Dewey and Juanita Shelton got their first COVID-19 vaccinations last week, thanks to the kindness of strangers.
The Sheltons, who live in Ridgeway, both contracted COVID-19 in November and survived. Faced with worry and concern over becoming re-infected, they tried for months to get an appointment for their shots but had no luck — until their story appeared in the Martinsville Bulletin.
“Dewey will be 82 in March, and I’m 71 with a low immune system and a diabetic,” Juanita Shelton said almost two weeks ago. “We have received no appointment [for vaccination] from anyone.”
Dewey Shelton spent three days in the Sovah Health-Martinsville Hospital and had to receive plasma, and Juanita Shelton managed her recovery at home.
“You may not feel sick, but you are — this stuff is so dangerous,” Juanita Shelton said.
The couple has been managing their situation as carefully as they can, wearing covering when they go to the grocery store and stopping by the pharmacy frequently to keep their prescriptions filled.
“I take a lot of medication and have to get that filled,” Juanita Shelton said.
When the COVID-19 vaccine first became available, the Sheltons said they followed the directions they read in the Bulletin.
“We got an application at the library, and Dewey and I filled out the papers and went straight to the health department and dropped them off,” Juanita Shelton said. “They wouldn’t let Dewey in, so we put them in the dropbox and we haven’t heard a word.
That all changed after an article about their plight appeared in the Bulletin on March 3.
“We have had many calls with helpful information,” Juanita Shelton said. “One lady signed us up at CVS.
“I didn’t want to ask for help, but she volunteered.
“Praise God, we are so grateful.”
Juanita Shelton said the phone rang all day on the day the article was published, and they have been receiving calls from others in the community concerned about them.
She had been trying on her own to sign up but needed some help.
“I also have fibromyalgia, and my fingers and arms burn,” she said. “It’s so hard to get on the computer, and I get so nervous — my nerves are bad.”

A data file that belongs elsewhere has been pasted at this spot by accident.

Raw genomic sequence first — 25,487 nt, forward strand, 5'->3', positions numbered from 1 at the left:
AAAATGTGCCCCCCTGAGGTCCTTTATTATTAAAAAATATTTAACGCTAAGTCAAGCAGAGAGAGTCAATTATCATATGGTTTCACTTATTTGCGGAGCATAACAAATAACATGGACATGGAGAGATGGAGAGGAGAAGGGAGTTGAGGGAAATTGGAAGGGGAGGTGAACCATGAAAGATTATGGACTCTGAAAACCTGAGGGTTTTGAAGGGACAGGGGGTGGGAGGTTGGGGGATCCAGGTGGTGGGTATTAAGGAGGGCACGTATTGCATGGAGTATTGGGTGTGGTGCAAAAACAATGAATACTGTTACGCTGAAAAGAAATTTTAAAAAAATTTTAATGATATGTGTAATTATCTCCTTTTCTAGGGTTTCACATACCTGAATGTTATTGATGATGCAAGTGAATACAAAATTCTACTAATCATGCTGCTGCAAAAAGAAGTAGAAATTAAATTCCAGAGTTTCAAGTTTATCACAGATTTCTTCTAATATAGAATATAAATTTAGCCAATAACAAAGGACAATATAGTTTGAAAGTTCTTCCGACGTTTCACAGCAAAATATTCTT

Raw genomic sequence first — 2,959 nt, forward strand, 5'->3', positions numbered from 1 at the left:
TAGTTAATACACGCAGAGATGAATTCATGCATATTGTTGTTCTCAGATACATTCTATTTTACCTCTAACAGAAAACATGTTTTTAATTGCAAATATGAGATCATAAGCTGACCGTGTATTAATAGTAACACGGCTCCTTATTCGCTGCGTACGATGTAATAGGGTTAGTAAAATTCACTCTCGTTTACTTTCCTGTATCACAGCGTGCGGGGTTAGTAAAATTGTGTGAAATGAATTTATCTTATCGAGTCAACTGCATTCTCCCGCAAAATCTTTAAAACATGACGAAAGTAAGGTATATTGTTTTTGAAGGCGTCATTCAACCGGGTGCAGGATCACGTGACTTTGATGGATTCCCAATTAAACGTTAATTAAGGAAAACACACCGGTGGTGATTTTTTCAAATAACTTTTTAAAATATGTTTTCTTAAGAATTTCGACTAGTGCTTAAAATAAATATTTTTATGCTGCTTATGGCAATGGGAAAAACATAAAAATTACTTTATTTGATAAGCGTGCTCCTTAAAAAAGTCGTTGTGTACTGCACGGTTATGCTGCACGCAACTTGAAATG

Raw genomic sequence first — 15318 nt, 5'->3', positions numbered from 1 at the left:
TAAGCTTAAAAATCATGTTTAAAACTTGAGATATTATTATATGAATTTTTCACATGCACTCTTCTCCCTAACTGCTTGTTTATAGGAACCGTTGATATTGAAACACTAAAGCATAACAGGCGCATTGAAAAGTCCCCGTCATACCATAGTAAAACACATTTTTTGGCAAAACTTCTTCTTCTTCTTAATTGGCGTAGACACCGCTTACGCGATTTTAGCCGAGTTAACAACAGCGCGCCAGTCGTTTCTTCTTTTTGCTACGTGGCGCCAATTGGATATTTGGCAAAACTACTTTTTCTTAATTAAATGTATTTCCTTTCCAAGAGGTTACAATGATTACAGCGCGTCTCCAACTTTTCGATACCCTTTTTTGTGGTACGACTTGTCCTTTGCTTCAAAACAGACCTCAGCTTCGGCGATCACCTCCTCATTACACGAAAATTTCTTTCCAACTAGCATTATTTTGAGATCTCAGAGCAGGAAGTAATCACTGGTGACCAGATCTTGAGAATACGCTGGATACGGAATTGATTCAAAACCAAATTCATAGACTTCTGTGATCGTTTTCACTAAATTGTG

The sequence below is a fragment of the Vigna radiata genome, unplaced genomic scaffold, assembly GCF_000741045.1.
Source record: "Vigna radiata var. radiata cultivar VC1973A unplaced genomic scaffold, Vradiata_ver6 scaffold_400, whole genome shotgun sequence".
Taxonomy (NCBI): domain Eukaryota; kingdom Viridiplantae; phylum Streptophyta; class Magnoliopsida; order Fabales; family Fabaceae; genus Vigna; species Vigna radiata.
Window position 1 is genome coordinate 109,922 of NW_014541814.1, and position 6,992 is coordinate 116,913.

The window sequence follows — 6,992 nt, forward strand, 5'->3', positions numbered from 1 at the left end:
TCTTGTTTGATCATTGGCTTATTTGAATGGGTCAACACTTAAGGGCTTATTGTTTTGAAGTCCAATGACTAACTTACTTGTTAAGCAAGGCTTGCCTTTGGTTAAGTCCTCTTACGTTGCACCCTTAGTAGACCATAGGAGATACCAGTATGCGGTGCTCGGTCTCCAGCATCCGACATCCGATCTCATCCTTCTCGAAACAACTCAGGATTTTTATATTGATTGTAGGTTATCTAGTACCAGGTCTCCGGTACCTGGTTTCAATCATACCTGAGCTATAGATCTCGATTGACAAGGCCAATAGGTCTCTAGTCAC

The Sheltons don’t have a cell phone, and Juanita Shelton’s tablet is so slow, that by the time she had filled out the online form, the appointments were already filled, she said.
“We could have gone to Greensboro — but that’s too far for us — it’s just out of the question,” she said. “It’s just been a real hard ordeal.”
Population Health Manager Nancy Bell said last week the West Piedmont Health District officials were doing everything they could to reach those who are unable to secure appointments over the internet.
“Some of the older folks are not answering their phones because they don’t recognize the telephone number for the personnel calling them to schedule an appointment,” Bell said.
The Health Department now has a contracted staff in-place and is drilling down the list of people who have not responded and those only with telephone numbers.
“A little bit of diligence on our part may go a long way,” Bell said.
The Virginia Department of Health’s database showed on Monday that more than 14,000 doses had administered in Henry County and almost 3,700 in Martinsville, with 28.1% of the population having had at least one shot (the state average is 21.1). More than 5,400 residents of the city and county (about 8.5%) had been fully vaccinated.
“We’re improving the process as it goes along,” Bell said. “I know sometimes the public wants to pull out their hair, but we’re doing the best we can and getting better.”
Dewey Shelton said it was difficult trying to get anyone to respond until he saw his picture in the paper.
“I read the story, and then the phone started to ring,” Dewey Shelton said. “We got about 25 calls that day.”